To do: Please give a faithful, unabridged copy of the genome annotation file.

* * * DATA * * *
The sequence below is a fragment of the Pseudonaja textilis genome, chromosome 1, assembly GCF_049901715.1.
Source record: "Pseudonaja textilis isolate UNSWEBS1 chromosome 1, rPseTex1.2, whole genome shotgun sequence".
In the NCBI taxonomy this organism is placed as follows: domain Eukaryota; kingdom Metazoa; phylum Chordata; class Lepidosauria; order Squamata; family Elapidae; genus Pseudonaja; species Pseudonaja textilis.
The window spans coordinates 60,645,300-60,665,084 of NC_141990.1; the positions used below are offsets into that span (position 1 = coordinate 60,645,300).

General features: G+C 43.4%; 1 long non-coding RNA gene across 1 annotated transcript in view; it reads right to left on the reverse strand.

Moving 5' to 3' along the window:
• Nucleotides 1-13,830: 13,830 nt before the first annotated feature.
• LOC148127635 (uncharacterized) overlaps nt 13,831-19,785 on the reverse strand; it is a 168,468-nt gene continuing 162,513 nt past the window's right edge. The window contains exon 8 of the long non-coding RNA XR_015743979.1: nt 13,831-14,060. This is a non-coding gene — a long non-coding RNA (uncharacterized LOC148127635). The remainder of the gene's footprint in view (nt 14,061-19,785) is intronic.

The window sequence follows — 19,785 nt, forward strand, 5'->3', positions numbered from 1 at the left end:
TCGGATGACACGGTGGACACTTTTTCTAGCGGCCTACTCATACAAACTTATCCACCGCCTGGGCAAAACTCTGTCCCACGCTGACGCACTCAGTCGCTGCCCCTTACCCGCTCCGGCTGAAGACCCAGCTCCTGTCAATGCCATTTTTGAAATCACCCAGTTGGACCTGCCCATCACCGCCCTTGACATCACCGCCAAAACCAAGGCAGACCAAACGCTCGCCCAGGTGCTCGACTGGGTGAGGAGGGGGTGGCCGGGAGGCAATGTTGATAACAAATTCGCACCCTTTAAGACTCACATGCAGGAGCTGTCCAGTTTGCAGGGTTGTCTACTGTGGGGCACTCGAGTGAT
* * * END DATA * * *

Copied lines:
The sequence below is a fragment of the Pseudonaja textilis genome, chromosome 1, assembly GCF_049901715.1.
Source record: "Pseudonaja textilis isolate UNSWEBS1 chromosome 1, rPseTex1.2, whole genome shotgun sequence".
In the NCBI taxonomy this organism is placed as follows: domain Eukaryota; kingdom Metazoa; phylum Chordata; class Lepidosauria; order Squamata; family Elapidae; genus Pseudonaja; species Pseudonaja textilis.
The window spans coordinates 60,645,300-60,665,084 of NC_141990.1; the positions used below are offsets into that span (position 1 = coordinate 60,645,300).

General features: G+C 43.4%; 1 long non-coding RNA gene across 1 annotated transcript in view; it reads right to left on the reverse strand.

Moving 5' to 3' along the window:
• Nucleotides 1-13,830: 13,830 nt before the first annotated feature.
• LOC148127635 (uncharacterized) overlaps nt 13,831-19,785 on the reverse strand; it is a 168,468-nt gene continuing 162,513 nt past the window's right edge. The window contains exon 8 of the long non-coding RNA XR_015743979.1: nt 13,831-14,060. This is a non-coding gene — a long non-coding RNA (uncharacterized LOC148127635). The remainder of the gene's footprint in view (nt 14,061-19,785) is intronic.

The window sequence follows — 19,785 nt, forward strand, 5'->3', positions numbered from 1 at the left end:
TCGGATGACACGGTGGACACTTTTTCTAGCGGCCTACTCATACAAACTTATCCACCGCCTGGGCAAAACTCTGTCCCACGCTGACGCACTCAGTCGCTGCCCCTTACCCGCTCCGGCTGAAGACCCAGCTCCTGTCAATGCCATTTTTGAAATCACCCAGTTGGACCTGCCCATCACCGCCCTTGACATCACCGCCAAAACCAAGGCAGACCAAACGCTCGCCCAGGTGCTCGACTGGGTGAGGAGGGGGTGGCCGGGAGGCAATGTTGATAACAAATTCGCACCCTTTAAGACTCACATGCAGGAGCTGTCCAGTTTGCAGGGTTGTCTACTGTGGGGCACTCGAGTGAT